The Science of Sleep truly has to be seen to be believed.
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No one who sees it will confuse it with anything else. Fans of Gondry's DIY low-tech aesthetic, which he blends, as always, with exceptionally sophisticated animation techniques, will adore it.
A frantic and funny diversion, but it pales and tires before its time is up. It doesn't know the meaning of enough.
The Science of Sleep transports you, but it strands you, too. Apart from the time-machine bit and two or three other daft exchanges, Gondry’s scenes tend to circle around the same drain: the hero’s insufferable narcissism.
It's not likely you'll see a film more visually exhilarating until, well, Gondry's next.
Sweet, crazy, and tinged with sadness, Michel Gondry's new feature The Science of Sleep is a wondrous concoction.
The Science of Sleep is like a weird dream that tugs at the memory throughout the day with its intriguing, misshapen pieces.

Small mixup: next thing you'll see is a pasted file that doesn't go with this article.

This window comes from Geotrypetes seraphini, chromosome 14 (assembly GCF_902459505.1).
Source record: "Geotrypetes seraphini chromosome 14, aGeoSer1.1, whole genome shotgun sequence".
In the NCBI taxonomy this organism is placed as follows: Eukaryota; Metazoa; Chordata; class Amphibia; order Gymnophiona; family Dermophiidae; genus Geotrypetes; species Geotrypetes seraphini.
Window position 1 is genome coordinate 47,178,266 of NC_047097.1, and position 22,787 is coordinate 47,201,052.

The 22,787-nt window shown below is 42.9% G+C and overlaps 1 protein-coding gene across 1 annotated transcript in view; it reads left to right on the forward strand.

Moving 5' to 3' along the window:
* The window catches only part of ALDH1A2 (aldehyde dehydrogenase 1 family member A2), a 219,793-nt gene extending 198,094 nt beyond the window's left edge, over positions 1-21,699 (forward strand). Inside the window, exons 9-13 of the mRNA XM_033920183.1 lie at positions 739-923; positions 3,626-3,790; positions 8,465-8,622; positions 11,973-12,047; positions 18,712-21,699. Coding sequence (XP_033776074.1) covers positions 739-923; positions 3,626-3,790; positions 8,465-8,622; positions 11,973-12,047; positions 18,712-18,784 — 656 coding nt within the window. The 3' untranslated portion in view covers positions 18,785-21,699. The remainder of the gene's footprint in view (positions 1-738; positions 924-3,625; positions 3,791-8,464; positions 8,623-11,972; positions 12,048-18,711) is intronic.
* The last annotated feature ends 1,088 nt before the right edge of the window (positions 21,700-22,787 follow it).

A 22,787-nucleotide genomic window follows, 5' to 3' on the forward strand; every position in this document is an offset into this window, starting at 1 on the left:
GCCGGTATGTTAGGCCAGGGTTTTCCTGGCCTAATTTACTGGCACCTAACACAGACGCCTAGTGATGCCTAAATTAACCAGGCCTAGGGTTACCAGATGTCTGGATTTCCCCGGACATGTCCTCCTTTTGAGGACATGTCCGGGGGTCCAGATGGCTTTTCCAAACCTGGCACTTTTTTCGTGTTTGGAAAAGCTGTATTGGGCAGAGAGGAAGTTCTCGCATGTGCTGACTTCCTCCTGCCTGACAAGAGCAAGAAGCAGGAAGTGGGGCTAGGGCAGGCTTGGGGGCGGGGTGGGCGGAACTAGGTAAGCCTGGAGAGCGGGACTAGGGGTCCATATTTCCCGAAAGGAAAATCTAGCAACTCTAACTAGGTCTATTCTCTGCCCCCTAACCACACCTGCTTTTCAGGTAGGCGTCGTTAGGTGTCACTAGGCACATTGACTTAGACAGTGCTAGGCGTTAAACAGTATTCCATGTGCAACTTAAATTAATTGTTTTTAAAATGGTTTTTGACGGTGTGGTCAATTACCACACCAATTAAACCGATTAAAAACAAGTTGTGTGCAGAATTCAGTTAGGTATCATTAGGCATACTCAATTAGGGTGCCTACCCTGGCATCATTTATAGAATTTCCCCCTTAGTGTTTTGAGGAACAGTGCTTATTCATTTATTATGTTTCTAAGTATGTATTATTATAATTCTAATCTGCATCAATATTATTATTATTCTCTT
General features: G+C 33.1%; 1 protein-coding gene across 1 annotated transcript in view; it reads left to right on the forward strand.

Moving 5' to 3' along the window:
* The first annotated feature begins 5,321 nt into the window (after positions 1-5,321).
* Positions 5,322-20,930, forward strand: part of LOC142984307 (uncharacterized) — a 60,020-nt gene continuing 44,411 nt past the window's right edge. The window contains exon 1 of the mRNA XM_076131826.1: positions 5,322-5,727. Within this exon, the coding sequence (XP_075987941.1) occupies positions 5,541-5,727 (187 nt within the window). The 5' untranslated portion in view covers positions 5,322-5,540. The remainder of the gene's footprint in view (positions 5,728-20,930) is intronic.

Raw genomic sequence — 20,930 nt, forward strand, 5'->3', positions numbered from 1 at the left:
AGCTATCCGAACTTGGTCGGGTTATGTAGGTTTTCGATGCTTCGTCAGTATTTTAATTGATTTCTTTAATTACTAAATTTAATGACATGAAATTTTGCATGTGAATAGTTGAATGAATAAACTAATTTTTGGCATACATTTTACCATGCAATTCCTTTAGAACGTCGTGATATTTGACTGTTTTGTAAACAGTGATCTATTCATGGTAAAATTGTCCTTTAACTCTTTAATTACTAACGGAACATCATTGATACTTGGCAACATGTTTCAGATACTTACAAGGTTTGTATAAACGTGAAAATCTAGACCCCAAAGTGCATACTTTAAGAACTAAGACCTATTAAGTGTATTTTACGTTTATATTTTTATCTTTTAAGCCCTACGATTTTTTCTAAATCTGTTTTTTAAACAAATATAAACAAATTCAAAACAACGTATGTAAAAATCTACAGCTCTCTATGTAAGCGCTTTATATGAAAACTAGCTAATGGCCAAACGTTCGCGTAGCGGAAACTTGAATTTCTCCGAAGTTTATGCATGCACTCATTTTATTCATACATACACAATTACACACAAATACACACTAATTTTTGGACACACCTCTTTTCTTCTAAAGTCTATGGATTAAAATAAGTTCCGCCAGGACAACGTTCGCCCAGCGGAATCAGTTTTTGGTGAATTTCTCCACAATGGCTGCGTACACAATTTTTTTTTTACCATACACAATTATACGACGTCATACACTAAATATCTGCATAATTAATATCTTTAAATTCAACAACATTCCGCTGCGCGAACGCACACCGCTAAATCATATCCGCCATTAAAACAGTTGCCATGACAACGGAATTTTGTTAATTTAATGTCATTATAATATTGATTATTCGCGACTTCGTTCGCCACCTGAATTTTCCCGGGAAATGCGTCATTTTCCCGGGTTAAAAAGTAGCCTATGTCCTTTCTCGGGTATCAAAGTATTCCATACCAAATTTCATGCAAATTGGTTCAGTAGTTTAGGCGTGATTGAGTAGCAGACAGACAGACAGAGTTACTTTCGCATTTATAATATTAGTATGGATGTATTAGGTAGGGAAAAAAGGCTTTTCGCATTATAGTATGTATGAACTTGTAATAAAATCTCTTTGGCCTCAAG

Fusing animation and live action with a series of outrageous props, Gondry veers dangerously close to being precious. But make no mistake: Gondry's hallucinatory brilliance holds you in thrall.
For the soul of Gondry's work, it seems to me, is neither its soaring flights of visual fancy nor its sometimes crude slapstick, but rather its pained understanding of a generation hopelessly tongue-tied when it comes to matters of the heart.
With Mexican star Gael Garcia Bernal energetically playing a vulnerable graphic artist with a hyperactive imagination and little confidence with women, picture has an overriding quality of sweetness that will prove endearing to audiences, especially younger females.